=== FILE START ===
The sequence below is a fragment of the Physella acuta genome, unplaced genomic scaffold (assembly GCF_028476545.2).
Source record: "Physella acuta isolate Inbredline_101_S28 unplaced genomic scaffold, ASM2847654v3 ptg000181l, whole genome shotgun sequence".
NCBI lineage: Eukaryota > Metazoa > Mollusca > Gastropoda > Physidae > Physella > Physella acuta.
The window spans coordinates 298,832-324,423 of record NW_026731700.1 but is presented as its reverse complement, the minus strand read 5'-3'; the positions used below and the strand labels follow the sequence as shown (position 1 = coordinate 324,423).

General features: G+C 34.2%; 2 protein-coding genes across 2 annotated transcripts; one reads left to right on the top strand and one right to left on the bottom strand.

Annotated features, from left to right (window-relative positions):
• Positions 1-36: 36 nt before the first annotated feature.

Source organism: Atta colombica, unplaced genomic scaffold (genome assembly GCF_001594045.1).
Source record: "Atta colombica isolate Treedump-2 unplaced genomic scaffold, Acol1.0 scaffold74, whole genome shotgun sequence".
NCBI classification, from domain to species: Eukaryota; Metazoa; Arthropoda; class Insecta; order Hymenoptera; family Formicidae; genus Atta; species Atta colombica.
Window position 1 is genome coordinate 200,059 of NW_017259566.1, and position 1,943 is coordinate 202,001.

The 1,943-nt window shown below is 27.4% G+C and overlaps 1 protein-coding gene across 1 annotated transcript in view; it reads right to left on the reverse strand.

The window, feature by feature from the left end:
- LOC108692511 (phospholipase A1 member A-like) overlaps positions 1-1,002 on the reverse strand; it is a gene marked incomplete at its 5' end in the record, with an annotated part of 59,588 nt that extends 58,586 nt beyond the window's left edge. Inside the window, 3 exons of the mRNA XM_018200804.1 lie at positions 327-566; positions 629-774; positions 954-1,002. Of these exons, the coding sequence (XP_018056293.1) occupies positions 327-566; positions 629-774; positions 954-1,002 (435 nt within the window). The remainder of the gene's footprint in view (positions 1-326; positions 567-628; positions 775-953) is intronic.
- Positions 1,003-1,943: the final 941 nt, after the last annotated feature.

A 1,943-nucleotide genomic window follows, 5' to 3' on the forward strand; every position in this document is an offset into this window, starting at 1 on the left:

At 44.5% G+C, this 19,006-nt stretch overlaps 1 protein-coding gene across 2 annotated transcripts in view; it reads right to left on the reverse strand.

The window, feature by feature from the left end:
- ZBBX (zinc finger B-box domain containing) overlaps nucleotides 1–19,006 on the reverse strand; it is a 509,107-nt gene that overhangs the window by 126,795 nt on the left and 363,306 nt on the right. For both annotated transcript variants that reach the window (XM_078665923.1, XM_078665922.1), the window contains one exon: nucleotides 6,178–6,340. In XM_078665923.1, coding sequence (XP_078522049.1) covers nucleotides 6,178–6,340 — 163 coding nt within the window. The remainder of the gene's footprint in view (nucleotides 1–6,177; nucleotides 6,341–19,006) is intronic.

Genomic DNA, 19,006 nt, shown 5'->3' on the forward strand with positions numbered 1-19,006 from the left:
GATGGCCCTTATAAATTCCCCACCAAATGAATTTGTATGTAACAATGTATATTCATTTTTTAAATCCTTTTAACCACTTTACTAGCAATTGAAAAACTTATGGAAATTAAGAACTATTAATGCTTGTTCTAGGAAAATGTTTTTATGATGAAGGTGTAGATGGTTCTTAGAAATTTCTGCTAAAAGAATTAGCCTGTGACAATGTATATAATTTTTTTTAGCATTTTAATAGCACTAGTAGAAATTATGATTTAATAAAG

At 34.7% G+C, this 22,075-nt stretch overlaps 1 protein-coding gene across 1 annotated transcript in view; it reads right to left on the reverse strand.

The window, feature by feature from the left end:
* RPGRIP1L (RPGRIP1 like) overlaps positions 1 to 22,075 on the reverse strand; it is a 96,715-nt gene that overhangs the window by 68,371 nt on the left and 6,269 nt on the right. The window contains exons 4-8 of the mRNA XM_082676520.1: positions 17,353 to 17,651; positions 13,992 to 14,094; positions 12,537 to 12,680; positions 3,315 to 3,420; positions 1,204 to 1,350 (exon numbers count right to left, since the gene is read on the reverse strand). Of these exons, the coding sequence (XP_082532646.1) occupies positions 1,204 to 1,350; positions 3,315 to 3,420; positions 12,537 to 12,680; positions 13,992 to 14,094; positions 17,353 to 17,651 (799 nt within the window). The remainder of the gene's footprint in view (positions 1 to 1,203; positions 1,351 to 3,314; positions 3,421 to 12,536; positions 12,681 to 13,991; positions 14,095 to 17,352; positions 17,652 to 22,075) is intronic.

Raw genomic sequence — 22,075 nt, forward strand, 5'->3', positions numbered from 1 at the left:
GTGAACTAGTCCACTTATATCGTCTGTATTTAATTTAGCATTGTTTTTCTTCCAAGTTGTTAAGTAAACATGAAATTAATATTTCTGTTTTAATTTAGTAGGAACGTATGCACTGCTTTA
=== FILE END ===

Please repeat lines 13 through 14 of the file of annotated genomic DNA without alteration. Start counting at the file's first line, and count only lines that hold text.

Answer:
The window, feature by feature from the left end:
- LOC108692511 (phospholipase A1 member A-like) overlaps positions 1-1,002 on the reverse strand; it is a gene marked incomplete at its 5' end in the record, with an annotated part of 59,588 nt that extends 58,586 nt beyond the window's left edge. Inside the window, 3 exons of the mRNA XM_018200804.1 lie at positions 327-566; positions 629-774; positions 954-1,002. Of these exons, the coding sequence (XP_018056293.1) occupies positions 327-566; positions 629-774; positions 954-1,002 (435 nt within the window). The remainder of the gene's footprint in view (positions 1-326; positions 567-628; positions 775-953) is intronic.